Students research and share their own family's migration stories after viewing Eliza Gregory's Testimony, where she invites individuals to tell their own migration stories through interviews, photographs, and objects, touching on family history, the immigration process, and adapting to a new culture.
Eliza Gregory introduces us to more than a dozen immigrants to San Francisco — from China, Germany, Guatemala, Iran, Korea, Mexico, Nepal, the Philippines, Russia and Vietnam — and asks, “What does it mean to belong?” She invited each individual to tell his or her own story through an interview touching on family history, the immigration process, and adapting to a new culture; a portrait photograph; and meaningful objects such as scrapbooks and family albums. Complex, multifaceted and sometimes unexpected, these stories hint at thousands of other untold tales, illuminating the lives of our neighbors, our families, ourselves.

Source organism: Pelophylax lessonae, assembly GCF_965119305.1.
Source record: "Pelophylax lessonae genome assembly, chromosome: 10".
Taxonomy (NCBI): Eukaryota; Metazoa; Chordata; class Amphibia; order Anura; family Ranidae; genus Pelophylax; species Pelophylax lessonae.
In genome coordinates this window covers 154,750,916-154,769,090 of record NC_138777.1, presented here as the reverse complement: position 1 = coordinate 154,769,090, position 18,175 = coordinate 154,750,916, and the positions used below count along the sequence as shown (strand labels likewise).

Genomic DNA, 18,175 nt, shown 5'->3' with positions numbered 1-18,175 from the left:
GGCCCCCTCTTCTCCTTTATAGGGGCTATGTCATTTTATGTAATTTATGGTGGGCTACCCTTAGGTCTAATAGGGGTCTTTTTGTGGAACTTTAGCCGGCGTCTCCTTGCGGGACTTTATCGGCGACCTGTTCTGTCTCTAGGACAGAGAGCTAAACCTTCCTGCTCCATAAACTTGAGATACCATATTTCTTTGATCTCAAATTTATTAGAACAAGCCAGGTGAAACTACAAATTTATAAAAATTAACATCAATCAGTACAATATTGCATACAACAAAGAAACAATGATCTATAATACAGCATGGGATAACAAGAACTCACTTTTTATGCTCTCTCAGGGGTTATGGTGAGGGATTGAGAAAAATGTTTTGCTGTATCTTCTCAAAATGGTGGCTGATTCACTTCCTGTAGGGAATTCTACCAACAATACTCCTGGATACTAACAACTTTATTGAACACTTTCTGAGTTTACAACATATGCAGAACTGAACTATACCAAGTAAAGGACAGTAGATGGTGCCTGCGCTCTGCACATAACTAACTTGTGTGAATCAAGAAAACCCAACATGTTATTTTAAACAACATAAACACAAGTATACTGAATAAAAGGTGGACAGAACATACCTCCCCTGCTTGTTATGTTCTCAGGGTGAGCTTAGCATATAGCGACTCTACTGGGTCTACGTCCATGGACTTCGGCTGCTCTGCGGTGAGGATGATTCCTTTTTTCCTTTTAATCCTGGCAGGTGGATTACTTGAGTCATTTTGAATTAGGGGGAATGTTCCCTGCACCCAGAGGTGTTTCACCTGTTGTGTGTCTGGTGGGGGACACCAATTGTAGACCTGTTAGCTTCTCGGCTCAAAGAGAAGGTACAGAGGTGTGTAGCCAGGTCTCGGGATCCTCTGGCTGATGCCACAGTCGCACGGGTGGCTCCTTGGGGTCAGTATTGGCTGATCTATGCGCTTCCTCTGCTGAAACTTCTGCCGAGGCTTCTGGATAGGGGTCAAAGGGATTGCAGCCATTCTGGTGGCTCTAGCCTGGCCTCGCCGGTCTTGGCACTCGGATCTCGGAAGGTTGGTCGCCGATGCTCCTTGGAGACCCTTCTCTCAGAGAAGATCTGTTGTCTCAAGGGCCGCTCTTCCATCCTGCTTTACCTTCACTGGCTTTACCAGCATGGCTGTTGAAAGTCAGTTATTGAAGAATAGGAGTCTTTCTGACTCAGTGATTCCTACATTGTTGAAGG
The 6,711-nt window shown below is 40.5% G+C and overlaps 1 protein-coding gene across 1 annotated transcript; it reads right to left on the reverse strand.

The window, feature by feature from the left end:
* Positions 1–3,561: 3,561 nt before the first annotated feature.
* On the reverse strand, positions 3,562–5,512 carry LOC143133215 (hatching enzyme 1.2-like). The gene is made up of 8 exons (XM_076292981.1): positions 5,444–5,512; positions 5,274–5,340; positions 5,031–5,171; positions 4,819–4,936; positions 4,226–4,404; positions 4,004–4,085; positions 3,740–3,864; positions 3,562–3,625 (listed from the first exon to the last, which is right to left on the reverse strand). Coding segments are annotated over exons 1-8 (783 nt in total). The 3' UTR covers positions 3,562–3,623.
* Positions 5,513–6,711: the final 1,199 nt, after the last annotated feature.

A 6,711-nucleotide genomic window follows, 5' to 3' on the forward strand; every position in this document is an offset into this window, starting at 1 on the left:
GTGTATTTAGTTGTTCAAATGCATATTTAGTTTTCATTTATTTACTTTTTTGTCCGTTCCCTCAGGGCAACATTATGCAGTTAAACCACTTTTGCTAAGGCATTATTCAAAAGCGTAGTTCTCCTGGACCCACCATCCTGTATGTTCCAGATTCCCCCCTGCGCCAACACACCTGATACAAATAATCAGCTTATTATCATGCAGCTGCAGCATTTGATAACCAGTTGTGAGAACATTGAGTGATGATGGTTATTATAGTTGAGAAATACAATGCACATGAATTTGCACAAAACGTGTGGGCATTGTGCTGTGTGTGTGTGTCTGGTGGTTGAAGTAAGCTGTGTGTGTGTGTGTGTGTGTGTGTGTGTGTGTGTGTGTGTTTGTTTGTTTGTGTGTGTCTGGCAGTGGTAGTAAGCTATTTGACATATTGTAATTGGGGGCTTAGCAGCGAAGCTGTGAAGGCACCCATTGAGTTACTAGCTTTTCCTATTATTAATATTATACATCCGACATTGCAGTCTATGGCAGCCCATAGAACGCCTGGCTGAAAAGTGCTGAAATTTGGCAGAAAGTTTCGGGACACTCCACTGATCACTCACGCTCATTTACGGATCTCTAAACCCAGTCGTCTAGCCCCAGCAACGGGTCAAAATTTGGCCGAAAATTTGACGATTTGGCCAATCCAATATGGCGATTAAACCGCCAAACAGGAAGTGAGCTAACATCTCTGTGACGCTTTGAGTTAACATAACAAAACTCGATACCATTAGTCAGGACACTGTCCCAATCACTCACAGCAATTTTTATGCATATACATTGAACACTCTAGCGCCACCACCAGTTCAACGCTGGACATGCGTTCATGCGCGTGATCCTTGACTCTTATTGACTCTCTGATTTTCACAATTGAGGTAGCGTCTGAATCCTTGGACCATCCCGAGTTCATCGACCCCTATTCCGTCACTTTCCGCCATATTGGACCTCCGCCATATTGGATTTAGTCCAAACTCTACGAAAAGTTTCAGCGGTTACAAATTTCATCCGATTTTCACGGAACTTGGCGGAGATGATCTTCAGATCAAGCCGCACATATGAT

"The name Testimony refers to people giving a formal account—in this case, of immigration to the United States, and specifically to the Bay Area. These accounts come in the form of verbal narratives, visual portraits, and the selection of objects and ephemera from each person’s life.
The people in these pictures have welcomed me into their homes to record them speaking about their lives and to make portraits of them. I want to say thank you to each of the people who contributed to this project by becoming a subject. That is a deeply generous act, and this generosity infuses the whole project. Thank you for being open, trusting, and willing to teach me.
Each testimony also offers some counterpoints to the contemporary, deeply troubled dialogue around immigration. When examined through the lens of individual experiences, so many of our policies seem not just bad, cruel, or inefficient but truly absurd. What seems clearest to me is that we need a new approach, a new angle, a new set of ideas with which to engage the issues raised by human movement among nations. We desperately need to start asking different questions. And listening to the answers."
- Eliza Gregory, 2018